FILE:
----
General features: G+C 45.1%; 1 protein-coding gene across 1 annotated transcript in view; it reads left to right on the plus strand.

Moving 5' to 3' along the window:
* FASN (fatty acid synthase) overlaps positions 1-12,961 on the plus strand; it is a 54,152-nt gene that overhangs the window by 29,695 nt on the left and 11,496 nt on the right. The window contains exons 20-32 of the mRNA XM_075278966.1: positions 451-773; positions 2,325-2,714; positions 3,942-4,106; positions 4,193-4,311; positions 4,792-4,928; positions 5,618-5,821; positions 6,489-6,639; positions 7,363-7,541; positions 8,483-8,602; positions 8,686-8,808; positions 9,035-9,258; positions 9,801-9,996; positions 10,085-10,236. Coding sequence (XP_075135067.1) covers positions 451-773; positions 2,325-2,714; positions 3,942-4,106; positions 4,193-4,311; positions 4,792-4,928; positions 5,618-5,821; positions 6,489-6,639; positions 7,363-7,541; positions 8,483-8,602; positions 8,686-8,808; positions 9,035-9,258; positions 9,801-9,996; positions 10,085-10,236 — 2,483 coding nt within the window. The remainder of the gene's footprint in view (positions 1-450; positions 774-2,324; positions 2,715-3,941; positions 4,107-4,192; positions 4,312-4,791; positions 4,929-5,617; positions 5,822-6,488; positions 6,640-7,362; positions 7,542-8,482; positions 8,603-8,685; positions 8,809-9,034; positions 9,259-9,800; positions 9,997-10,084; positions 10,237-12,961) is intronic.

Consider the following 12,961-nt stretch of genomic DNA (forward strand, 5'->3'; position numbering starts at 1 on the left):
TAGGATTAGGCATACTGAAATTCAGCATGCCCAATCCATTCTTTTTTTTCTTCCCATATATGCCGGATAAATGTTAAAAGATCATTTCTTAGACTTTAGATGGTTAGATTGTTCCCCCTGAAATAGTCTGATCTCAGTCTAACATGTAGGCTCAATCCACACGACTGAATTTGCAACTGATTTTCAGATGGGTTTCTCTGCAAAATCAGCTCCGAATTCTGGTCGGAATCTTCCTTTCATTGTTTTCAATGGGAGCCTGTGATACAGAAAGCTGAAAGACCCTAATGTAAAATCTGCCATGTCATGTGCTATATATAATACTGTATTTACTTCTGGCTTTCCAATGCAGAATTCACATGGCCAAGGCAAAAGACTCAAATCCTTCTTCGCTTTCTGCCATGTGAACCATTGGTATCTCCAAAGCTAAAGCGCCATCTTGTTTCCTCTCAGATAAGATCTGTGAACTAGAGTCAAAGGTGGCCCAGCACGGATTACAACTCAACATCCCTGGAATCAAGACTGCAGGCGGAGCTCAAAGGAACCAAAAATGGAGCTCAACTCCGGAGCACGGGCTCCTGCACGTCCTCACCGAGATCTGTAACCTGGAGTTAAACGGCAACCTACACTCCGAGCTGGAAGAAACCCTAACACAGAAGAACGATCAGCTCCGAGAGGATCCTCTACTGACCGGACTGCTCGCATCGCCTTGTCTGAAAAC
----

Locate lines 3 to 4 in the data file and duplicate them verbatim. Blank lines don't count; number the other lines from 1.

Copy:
* FASN (fatty acid synthase) overlaps positions 1-12,961 on the plus strand; it is a 54,152-nt gene that overhangs the window by 29,695 nt on the left and 11,496 nt on the right. The window contains exons 20-32 of the mRNA XM_075278966.1: positions 451-773; positions 2,325-2,714; positions 3,942-4,106; positions 4,193-4,311; positions 4,792-4,928; positions 5,618-5,821; positions 6,489-6,639; positions 7,363-7,541; positions 8,483-8,602; positions 8,686-8,808; positions 9,035-9,258; positions 9,801-9,996; positions 10,085-10,236. Coding sequence (XP_075135067.1) covers positions 451-773; positions 2,325-2,714; positions 3,942-4,106; positions 4,193-4,311; positions 4,792-4,928; positions 5,618-5,821; positions 6,489-6,639; positions 7,363-7,541; positions 8,483-8,602; positions 8,686-8,808; positions 9,035-9,258; positions 9,801-9,996; positions 10,085-10,236 — 2,483 coding nt within the window. The remainder of the gene's footprint in view (positions 1-450; positions 774-2,324; positions 2,715-3,941; positions 4,107-4,192; positions 4,312-4,791; positions 4,929-5,617; positions 5,822-6,488; positions 6,640-7,362; positions 7,542-8,482; positions 8,603-8,685; positions 8,809-9,034; positions 9,259-9,800; positions 9,997-10,084; positions 10,237-12,961) is intronic.

Consider the following 12,961-nt stretch of genomic DNA (forward strand, 5'->3'; position numbering starts at 1 on the left):